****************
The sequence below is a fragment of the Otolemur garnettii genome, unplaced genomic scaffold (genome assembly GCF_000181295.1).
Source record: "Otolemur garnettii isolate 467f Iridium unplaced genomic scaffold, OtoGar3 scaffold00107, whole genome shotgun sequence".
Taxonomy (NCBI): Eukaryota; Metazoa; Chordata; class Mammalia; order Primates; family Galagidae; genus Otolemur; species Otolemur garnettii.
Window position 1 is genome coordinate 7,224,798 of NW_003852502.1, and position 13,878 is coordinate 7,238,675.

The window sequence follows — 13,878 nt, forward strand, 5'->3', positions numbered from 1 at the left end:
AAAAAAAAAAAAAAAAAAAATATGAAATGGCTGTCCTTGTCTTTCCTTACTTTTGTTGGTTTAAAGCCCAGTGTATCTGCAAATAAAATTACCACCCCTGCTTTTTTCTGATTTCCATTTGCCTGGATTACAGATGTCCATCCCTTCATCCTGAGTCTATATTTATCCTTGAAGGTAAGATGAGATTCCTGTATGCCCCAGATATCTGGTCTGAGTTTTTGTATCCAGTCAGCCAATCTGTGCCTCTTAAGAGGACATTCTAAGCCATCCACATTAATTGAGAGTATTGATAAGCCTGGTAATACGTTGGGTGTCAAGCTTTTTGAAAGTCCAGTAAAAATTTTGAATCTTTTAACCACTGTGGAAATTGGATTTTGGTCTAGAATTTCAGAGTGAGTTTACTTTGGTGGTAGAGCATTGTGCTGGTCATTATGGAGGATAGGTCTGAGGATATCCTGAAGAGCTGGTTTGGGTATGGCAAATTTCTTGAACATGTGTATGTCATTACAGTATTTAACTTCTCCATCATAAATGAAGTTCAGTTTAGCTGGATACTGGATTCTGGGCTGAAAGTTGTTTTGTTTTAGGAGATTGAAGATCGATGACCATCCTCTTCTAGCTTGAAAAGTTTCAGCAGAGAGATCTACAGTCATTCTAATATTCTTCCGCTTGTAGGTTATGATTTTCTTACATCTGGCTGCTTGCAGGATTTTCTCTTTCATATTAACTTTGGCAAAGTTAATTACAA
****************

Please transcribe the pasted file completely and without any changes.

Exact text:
The sequence below is a fragment of the Otolemur garnettii genome, unplaced genomic scaffold (genome assembly GCF_000181295.1).
Source record: "Otolemur garnettii isolate 467f Iridium unplaced genomic scaffold, OtoGar3 scaffold00107, whole genome shotgun sequence".
Taxonomy (NCBI): Eukaryota; Metazoa; Chordata; class Mammalia; order Primates; family Galagidae; genus Otolemur; species Otolemur garnettii.
Window position 1 is genome coordinate 7,224,798 of NW_003852502.1, and position 13,878 is coordinate 7,238,675.

The window sequence follows — 13,878 nt, forward strand, 5'->3', positions numbered from 1 at the left end:
AAAAAAAAAAAAAAAAAAAATATGAAATGGCTGTCCTTGTCTTTCCTTACTTTTGTTGGTTTAAAGCCCAGTGTATCTGCAAATAAAATTACCACCCCTGCTTTTTTCTGATTTCCATTTGCCTGGATTACAGATGTCCATCCCTTCATCCTGAGTCTATATTTATCCTTGAAGGTAAGATGAGATTCCTGTATGCCCCAGATATCTGGTCTGAGTTTTTGTATCCAGTCAGCCAATCTGTGCCTCTTAAGAGGACATTCTAAGCCATCCACATTAATTGAGAGTATTGATAAGCCTGGTAATACGTTGGGTGTCAAGCTTTTTGAAAGTCCAGTAAAAATTTTGAATCTTTTAACCACTGTGGAAATTGGATTTTGGTCTAGAATTTCAGAGTGAGTTTACTTTGGTGGTAGAGCATTGTGCTGGTCATTATGGAGGATAGGTCTGAGGATATCCTGAAGAGCTGGTTTGGGTATGGCAAATTTCTTGAACATGTGTATGTCATTACAGTATTTAACTTCTCCATCATAAATGAAGTTCAGTTTAGCTGGATACTGGATTCTGGGCTGAAAGTTGTTTTGTTTTAGGAGATTGAAGATCGATGACCATCCTCTTCTAGCTTGAAAAGTTTCAGCAGAGAGATCTACAGTCATTCTAATATTCTTCCGCTTGTAGGTTATGATTTTCTTACATCTGGCTGCTTGCAGGATTTTCTCTTTCATATTAACTTTGGCAAAGTTAATTACAA